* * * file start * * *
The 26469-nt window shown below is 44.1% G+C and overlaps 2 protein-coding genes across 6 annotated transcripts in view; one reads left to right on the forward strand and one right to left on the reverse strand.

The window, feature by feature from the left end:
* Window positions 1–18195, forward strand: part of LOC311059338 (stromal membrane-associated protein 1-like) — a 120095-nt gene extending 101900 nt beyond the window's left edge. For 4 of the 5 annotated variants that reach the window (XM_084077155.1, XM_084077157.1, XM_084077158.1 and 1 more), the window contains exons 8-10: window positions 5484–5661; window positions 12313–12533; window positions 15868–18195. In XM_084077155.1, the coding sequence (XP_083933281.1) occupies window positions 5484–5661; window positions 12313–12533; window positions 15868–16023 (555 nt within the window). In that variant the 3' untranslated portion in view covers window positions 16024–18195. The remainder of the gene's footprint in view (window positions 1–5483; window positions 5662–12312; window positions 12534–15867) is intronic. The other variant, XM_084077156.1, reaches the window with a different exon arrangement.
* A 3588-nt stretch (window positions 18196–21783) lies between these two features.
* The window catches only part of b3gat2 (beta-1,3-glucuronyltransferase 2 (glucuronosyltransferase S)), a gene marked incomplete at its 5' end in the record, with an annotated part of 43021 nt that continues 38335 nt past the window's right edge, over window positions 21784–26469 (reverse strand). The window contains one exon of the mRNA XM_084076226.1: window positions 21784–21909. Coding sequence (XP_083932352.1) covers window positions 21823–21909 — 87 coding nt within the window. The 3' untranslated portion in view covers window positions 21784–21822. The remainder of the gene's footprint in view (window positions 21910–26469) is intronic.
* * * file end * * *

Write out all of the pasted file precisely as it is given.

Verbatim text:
The 26469-nt window shown below is 44.1% G+C and overlaps 2 protein-coding genes across 6 annotated transcripts in view; one reads left to right on the forward strand and one right to left on the reverse strand.

The window, feature by feature from the left end:
* Window positions 1–18195, forward strand: part of LOC311059338 (stromal membrane-associated protein 1-like) — a 120095-nt gene extending 101900 nt beyond the window's left edge. For 4 of the 5 annotated variants that reach the window (XM_084077155.1, XM_084077157.1, XM_084077158.1 and 1 more), the window contains exons 8-10: window positions 5484–5661; window positions 12313–12533; window positions 15868–18195. In XM_084077155.1, the coding sequence (XP_083933281.1) occupies window positions 5484–5661; window positions 12313–12533; window positions 15868–16023 (555 nt within the window). In that variant the 3' untranslated portion in view covers window positions 16024–18195. The remainder of the gene's footprint in view (window positions 1–5483; window positions 5662–12312; window positions 12534–15867) is intronic. The other variant, XM_084077156.1, reaches the window with a different exon arrangement.
* A 3588-nt stretch (window positions 18196–21783) lies between these two features.
* The window catches only part of b3gat2 (beta-1,3-glucuronyltransferase 2 (glucuronosyltransferase S)), a gene marked incomplete at its 5' end in the record, with an annotated part of 43021 nt that continues 38335 nt past the window's right edge, over window positions 21784–26469 (reverse strand). The window contains one exon of the mRNA XM_084076226.1: window positions 21784–21909. Coding sequence (XP_083932352.1) covers window positions 21823–21909 — 87 coding nt within the window. The 3' untranslated portion in view covers window positions 21784–21822. The remainder of the gene's footprint in view (window positions 21910–26469) is intronic.